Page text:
Moscow, (SANA) – Belarusian President Alexander Lukashenko warned the US administration of any military intervention on Syria, considering that ” it would be a disaster for all.”
In an interview with the Kazakh channel 24.K Z , Lukashenko said that the US intervention in Syria will not end peacefully, adding that if the Americans sneak to Syria, as they did in Libya, and bomb it, the Arab region will be ablaze.
- Russian-Ukrainian volunteer corps going to Syria to fight (“Window to Russia”, Russia) (Voice of Russia, Aug 27, 2013):
Plans are in the works to send a Russian-Ukrainian volunteer corps to Syria to help its leadership with the struggle against the rebels. Several thousand people have already signed up. This came in a statement from the initiator of the volunteer formation, Ukrainian intelligence veteran, Sergey Razumovsky.
“We have literally met with a squall. On all our electronic resources there are requests from people who want to join the corps, mainly from Russia, Belarus, and even Moldova,” Razumovsky says.
At 2:15 into the video.
- Local program helps children receive treatment years after Chernobyl (King5, June 25, 2013):
For most of us, the 1986 Chernobyl nuclear disaster is history. But the reality is its effects linger for thousands still living around the site, which will be contaminated for centuries to come.
Two decades ago, a program was started locally to help those in Belarus receive treatment, and now Hope for Chernobyl’s Child is continuing that mission in Renton.
On Tuesday, nine children landed at Seattle-Tacoma International Airport and met their host families. For the next six weeks, they’ll visit with doctors who volunteer their time for everything from surgery to dental work.
Over the years, more than 350 kids have been helped; organizers say children now are sicker than ever from Chernobyl’s lasting effects.
“Even our poorest day is better than their best,” said Dave Lyon, who is hosting a 10-year-old girl named Alina. “We have so much, and what little ways that we can give back, we should.”
Continue reading »
- Belarus may sell S-300 systems to Syria (Belarusian News, April 24, 2013):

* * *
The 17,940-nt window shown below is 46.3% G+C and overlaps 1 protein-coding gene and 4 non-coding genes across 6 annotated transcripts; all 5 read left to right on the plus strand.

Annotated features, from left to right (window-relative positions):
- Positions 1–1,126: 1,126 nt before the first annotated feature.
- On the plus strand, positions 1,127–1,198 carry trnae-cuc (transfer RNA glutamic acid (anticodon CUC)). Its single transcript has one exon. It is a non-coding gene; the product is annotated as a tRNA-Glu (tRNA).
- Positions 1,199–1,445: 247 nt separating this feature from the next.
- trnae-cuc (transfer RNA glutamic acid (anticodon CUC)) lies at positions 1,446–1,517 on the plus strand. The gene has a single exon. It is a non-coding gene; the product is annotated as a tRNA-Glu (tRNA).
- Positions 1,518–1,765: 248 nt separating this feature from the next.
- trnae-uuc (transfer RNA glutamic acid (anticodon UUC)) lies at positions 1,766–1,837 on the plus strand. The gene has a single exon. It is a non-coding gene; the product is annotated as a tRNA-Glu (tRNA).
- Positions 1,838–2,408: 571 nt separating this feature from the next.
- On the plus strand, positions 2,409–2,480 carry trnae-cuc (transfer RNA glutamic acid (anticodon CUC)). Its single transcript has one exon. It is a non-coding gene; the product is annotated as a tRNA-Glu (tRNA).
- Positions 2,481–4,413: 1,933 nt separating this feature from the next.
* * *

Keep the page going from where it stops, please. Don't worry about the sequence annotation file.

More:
Four S-300 systems, which will be shipped to Belarus by Russia, may be re-sold to pariah countries.
This is how general Valer Fralou commented for the charter97.org web-site in the shipment of air-to-surface missile systems S-30 and the deployment of a Russian aviation base in Belarus.
- Hyperinflation In Action: Beer For Bag Of Cash (ZeroHEdge, Jan 12, 2013):
In May 2011, Belarus surprised its citizens by devaluing its currency by 50% overnight in an attempt to kickstart its economy, leading to swift and brutal hyperinflation. And while written narratives of the most recent episode of monetary collapse are one thing, nothing is quite as amusing, and grounding for those attempting to “value” money (such as Nobel prize winning economists writing out of their steel exoskeletal ivory towers), as watching a bag of cash be used to pay for seven boxes of beer. And nothing is quite a cathartic as spending several hours trying to count said cash – cash backed by the “full faith and credit” of the Belarus central bank…
- Russia negotiates union with ex-Soviet states (The Nation Dec 20, 2012):
MOSCOW – Russia sought Wednesday to expand its influence over former territories during integration talks that Washington has cast as a bid to “re-Sovietise” the region.
President Vladimir Putin met separately with the leaders of Belarus and Armenia before engaging the head of resource-rich Kazakhstan about ways to more closely bind the neighbours’ economies.
He also attended a collective security meeting that resolved to create a Moscow-led air defence unit that would focus its activities on the regions surrounding war-torn Afghanistan.
Western attempts “to force other nations to accept their own standards can lead to the most serious circumstances,” Putin said in a trademark swipe at the United States.
This is especially underscored by the “dramatic situation in North Africa and the Middle East,” Putin said.
- Minamisoma is 122 times more contaminated than mandatory evacuation zone in Belarus (Fukushima Diary, May 9, 2012):
Mr. Oyama, a Minamisoma city councilor measured cesium 134 / 137 of the soil of Minamisoma city.
The analysis was done by a laboratory of Minamisoma local government.
The result is like this graph below.
- Belarus: Browsing Foreign Websites a Misdemeanor (Library of Congress):
(Dec. 30, 2011) On December 21, 2011, the governmental portal dedicated to official publication of laws and other legal acts issued in the Republic of Belarus published Law No. 317-3 of November 25, 2011, on Amendments to the Code of Administrative Violations and the Procedural Code of the Republic of Belarus. (National Law Internet Portal [in Russian] (last visited Dec. 27, 2011).)